We are happy to say that we have come to the end of a great California condor breeding season here at the Wild Animal Park. Our last two eggs of the season have hatched, and all our chicks are healthy and growing.
Archive for June, 2008
Nikoy (pronounced “NEE-koy”) lives in the California condor exhibit at Condor Ridge at the San Diego Zoo’s Wild Animal Park. He is housed with two adult condors, male Meymey and female Sespe (see their blog entries from March 25, 2008 and May 23, 2008). He has not always lived here at the Park. He hatched here in 2004, and was raised as a release candidate, which means he had minimal human contact in order to maximize his chances for success after being released to the wild. He was sent to the release site at Sierra de San Pedro de Martir National Park in Baja California, Mexico when he was 14 months old. After a year socializing with his cohort and his field mentor, Xewe (see her blog entry from January 23, 2008), he was set free in 2006.
For Immediate Release
June 13, 2008
Packy is 2008 Zoo Father of the Year
PORTLAND, Ore. — Father’s Day isn’t until Sunday, but Oregon Zoo is announcing Packy as Zoo Father of the Year for 2008 a few days early. The Asian elephant dad was the overall winner with nearly 45 percent of the online votes, squeaking by last by last year’s winner Atishwin, a California condor, with 41 percent. Kiku, a colobus monkey, was the third runner-up with 14 percent.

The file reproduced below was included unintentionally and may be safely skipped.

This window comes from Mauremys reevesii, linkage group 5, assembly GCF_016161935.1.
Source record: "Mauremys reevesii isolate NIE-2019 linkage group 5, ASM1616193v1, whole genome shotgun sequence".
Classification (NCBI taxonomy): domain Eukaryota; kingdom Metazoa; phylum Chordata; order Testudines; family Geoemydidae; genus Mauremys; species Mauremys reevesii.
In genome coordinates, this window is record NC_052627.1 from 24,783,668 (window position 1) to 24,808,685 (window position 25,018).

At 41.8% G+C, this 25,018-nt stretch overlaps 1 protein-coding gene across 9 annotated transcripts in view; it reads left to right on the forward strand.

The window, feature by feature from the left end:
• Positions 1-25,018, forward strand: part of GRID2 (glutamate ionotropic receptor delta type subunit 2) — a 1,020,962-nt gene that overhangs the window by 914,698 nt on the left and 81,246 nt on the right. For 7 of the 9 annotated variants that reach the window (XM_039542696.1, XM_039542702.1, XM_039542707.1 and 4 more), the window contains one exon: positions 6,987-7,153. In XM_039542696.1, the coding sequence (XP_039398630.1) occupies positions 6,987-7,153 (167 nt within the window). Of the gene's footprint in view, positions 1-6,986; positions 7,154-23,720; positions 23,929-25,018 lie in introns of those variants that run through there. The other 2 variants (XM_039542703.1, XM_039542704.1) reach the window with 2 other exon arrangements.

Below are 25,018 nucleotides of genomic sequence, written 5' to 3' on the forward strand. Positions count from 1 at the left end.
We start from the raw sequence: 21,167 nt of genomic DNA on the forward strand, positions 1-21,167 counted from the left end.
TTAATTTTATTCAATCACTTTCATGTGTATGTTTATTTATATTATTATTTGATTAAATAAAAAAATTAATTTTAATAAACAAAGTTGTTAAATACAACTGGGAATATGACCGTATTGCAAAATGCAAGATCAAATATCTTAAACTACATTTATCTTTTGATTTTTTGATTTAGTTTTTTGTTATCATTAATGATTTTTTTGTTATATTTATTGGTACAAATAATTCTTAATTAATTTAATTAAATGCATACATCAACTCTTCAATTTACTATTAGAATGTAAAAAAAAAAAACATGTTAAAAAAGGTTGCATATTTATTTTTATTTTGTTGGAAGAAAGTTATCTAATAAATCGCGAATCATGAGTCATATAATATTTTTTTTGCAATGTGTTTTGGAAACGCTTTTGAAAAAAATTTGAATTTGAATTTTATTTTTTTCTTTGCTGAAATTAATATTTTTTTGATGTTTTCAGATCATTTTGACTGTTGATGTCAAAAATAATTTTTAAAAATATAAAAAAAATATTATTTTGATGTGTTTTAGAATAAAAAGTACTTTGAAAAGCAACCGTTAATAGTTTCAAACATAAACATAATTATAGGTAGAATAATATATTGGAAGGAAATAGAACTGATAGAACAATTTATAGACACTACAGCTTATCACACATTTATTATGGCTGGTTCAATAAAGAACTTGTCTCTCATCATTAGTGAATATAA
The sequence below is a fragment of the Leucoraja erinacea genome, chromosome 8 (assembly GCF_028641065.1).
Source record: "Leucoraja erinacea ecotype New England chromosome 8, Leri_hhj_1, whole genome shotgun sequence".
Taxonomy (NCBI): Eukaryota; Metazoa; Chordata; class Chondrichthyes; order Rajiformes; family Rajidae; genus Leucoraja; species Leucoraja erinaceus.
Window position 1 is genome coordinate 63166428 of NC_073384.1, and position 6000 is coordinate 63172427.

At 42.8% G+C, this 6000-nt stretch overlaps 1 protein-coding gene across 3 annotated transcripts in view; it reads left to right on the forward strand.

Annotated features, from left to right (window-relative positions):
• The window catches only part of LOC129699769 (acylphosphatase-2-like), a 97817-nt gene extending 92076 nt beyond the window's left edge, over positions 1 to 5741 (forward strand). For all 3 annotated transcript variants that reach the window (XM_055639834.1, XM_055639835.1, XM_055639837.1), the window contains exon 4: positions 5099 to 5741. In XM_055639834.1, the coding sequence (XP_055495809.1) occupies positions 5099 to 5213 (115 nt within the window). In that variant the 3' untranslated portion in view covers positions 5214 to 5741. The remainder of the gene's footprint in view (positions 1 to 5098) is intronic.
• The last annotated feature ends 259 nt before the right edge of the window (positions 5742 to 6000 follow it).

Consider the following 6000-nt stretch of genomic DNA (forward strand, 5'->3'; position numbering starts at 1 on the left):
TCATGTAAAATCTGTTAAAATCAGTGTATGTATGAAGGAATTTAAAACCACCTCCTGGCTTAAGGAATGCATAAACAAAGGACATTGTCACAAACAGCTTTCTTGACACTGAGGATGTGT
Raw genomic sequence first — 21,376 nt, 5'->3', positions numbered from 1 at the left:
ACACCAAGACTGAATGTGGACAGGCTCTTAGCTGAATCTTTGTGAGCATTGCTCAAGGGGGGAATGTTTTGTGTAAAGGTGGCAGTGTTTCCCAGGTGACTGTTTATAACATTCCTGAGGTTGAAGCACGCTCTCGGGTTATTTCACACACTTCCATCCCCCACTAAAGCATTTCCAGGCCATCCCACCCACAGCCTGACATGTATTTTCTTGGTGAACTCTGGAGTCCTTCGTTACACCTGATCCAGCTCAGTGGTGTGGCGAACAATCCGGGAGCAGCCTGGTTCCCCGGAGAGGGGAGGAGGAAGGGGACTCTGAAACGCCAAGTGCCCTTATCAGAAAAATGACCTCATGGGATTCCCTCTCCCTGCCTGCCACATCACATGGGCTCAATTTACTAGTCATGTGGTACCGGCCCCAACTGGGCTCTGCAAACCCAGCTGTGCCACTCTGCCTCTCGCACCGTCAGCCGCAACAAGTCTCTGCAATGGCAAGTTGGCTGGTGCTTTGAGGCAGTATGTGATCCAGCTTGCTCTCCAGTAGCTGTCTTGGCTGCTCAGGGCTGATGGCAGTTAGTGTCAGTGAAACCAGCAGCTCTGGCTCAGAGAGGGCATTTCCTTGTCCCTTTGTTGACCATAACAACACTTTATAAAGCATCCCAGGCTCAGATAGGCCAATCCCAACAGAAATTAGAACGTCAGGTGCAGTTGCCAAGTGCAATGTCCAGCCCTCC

For Immediate Release
June 6, 2008
Zoo celebrates new arrival, then mourns death of 4-week-old assist-hatch chick
PORTLAND, Ore. — In an emotional week for the Oregon Zoo‘s condor team, keepers were elated Tuesday at the hatching of the season’s last chick, then devastated a day later when a 4-week-old assist-hatched chick died during emergency surgery.
The animal carcasses that condors rely on for food are widely distributed across the landscape and are relatively unpredictable in their occurrence. Condors must regularly make long-distance foraging flights over large areas to maximize their chances to detect a suitable meal. Because of their large size condors can conserve energy by soaring for long periods without flapping their wings, similar to albatrosses. Condors require strong and consistent thermal winds to achieve the altitudes needed to make these long-distance soaring flights in search of food.